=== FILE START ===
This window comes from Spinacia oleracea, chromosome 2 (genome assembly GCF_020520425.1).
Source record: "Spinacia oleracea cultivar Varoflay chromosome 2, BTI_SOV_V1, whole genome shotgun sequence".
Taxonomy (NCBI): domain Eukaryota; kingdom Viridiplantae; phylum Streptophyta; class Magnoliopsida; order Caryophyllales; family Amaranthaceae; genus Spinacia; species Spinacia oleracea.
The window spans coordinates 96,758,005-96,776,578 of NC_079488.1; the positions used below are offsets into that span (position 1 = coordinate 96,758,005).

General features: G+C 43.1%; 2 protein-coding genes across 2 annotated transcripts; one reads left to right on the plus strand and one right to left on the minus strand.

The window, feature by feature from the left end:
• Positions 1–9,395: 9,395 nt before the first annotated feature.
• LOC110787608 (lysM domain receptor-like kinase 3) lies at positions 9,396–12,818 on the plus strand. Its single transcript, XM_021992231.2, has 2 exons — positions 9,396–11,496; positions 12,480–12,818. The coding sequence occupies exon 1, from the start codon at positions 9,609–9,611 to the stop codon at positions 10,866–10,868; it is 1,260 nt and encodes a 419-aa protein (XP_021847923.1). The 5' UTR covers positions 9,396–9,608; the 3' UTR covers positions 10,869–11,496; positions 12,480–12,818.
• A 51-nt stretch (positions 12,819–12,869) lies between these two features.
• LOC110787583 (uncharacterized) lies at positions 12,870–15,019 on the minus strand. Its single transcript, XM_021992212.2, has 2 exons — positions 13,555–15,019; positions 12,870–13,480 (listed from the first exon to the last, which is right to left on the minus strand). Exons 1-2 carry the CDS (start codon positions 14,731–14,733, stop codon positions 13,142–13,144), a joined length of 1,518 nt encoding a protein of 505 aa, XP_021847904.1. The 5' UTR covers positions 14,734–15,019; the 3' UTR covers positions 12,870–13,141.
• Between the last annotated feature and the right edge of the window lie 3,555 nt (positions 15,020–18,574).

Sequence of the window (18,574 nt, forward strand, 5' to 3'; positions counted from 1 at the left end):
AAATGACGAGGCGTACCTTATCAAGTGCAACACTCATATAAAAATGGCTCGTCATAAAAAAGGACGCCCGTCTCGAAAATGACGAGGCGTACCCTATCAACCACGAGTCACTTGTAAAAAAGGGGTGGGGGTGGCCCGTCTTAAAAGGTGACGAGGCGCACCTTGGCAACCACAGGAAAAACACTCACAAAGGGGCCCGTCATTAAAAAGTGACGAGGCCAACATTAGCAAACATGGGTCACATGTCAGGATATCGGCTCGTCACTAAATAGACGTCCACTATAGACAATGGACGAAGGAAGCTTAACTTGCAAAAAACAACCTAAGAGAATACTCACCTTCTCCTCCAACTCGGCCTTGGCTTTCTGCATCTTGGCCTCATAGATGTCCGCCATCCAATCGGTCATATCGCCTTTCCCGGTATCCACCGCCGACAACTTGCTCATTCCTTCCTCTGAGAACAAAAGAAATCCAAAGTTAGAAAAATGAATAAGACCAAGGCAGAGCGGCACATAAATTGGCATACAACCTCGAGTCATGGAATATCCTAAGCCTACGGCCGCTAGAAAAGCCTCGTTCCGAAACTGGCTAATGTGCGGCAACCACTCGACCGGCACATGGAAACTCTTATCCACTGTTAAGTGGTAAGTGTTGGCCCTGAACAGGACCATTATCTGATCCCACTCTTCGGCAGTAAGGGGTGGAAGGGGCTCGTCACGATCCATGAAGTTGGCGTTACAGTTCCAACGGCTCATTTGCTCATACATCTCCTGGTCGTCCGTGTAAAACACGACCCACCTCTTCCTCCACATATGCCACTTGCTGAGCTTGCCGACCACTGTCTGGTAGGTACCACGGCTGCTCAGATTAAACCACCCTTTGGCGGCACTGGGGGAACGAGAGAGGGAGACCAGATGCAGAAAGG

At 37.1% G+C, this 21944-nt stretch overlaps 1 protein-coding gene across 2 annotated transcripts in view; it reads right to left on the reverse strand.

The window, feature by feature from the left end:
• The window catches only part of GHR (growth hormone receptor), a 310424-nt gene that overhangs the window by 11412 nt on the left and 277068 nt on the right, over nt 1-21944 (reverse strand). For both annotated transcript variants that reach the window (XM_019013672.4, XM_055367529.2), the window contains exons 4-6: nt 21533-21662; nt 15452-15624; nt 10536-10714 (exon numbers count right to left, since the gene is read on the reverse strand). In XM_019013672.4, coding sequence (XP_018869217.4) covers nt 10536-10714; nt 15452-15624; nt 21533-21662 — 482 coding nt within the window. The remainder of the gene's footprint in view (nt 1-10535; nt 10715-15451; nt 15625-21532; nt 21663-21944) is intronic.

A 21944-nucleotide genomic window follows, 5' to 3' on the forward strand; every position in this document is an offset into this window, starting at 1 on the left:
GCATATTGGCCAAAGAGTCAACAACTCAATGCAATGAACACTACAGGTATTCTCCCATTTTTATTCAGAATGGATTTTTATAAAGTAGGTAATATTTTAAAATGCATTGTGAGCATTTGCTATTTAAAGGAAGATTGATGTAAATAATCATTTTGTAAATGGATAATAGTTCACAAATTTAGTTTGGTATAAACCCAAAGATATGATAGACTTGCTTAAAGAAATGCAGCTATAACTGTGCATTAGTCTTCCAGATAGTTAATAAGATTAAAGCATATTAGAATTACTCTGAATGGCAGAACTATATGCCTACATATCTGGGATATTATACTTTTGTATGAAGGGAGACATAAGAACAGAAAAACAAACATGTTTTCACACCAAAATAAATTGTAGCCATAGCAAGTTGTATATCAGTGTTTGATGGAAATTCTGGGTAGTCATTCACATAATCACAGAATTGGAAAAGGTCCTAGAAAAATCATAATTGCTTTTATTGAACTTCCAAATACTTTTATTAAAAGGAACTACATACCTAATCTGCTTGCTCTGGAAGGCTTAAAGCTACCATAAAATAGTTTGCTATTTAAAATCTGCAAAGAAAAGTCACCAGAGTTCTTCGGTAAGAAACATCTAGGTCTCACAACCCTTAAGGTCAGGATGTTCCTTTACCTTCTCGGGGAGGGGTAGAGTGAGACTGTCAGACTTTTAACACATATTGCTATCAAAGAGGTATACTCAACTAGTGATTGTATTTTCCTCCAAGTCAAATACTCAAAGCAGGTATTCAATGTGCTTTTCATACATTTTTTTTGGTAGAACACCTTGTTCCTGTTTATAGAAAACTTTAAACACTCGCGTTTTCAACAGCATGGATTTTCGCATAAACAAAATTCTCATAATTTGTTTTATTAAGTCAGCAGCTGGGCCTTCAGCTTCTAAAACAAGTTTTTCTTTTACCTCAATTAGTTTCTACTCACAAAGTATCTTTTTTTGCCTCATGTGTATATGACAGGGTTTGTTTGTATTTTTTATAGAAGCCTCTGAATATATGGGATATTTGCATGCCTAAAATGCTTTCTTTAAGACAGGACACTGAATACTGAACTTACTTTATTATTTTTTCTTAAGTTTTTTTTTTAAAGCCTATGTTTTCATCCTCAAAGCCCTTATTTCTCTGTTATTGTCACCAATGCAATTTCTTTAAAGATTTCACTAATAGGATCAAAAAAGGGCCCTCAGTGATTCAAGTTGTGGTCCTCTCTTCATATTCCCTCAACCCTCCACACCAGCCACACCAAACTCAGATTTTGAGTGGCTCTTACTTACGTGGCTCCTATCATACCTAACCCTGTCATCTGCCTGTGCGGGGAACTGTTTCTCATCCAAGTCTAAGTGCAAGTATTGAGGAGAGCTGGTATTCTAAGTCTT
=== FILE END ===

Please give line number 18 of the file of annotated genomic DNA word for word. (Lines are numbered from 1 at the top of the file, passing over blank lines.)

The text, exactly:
GCATATTGGCCAAAGAGTCAACAACTCAATGCAATGAACACTACAGGTATTCTCCCATTTTTATTCAGAATGGATTTTTATAAAGTAGGTAATATTTTAAAATGCATTGTGAGCATTTGCTATTTAAAGGAAGATTGATGTAAATAATCATTTTGTAAATGGATAATAGTTCACAAATTTAGTTTGGTATAAACCCAAAGATATGATAGACTTGCTTAAAGAAATGCAGCTATAACTGTGCATTAGTCTTCCAGATAGTTAATAAGATTAAAGCATATTAGAATTACTCTGAATGGCAGAACTATATGCCTACATATCTGGGATATTATACTTTTGTATGAAGGGAGACATAAGAACAGAAAAACAAACATGTTTTCACACCAAAATAAATTGTAGCCATAGCAAGTTGTATATCAGTGTTTGATGGAAATTCTGGGTAGTCATTCACATAATCACAGAATTGGAAAAGGTCCTAGAAAAATCATAATTGCTTTTATTGAACTTCCAAATACTTTTATTAAAAGGAACTACATACCTAATCTGCTTGCTCTGGAAGGCTTAAAGCTACCATAAAATAGTTTGCTATTTAAAATCTGCAAAGAAAAGTCACCAGAGTTCTTCGGTAAGAAACATCTAGGTCTCACAACCCTTAAGGTCAGGATGTTCCTTTACCTTCTCGGGGAGGGGTAGAGTGAGACTGTCAGACTTTTAACACATATTGCTATCAAAGAGGTATACTCAACTAGTGATTGTATTTTCCTCCAAGTCAAATACTCAAAGCAGGTATTCAATGTGCTTTTCATACATTTTTTTTGGTAGAACACCTTGTTCCTGTTTATAGAAAACTTTAAACACTCGCGTTTTCAACAGCATGGATTTTCGCATAAACAAAATTCTCATAATTTGTTTTATTAAGTCAGCAGCTGGGCCTTCAGCTTCTAAAACAAGTTTTTCTTTTACCTCAATTAGTTTCTACTCACAAAGTATCTTTTTTTGCCTCATGTGTATATGACAGGGTTTGTTTGTATTTTTTATAGAAGCCTCTGAATATATGGGATATTTGCATGCCTAAAATGCTTTCTTTAAGACAGGACACTGAATACTGAACTTACTTTATTATTTTTTCTTAAGTTTTTTTTTTAAAGCCTATGTTTTCATCCTCAAAGCCCTTATTTCTCTGTTATTGTCACCAATGCAATTTCTTTAAAGATTTCACTAATAGGATCAAAAAAGGGCCCTCAGTGATTCAAGTTGTGGTCCTCTCTTCATATTCCCTCAACCCTCCACACCAGCCACACCAAACTCAGATTTTGAGTGGCTCTTACTTACGTGGCTCCTATCATACCTAACCCTGTCATCTGCCTGTGCGGGGAACTGTTTCTCATCCAAGTCTAAGTGCAAGTATTGAGGAGAGCTGGTATTCTAAGTCTT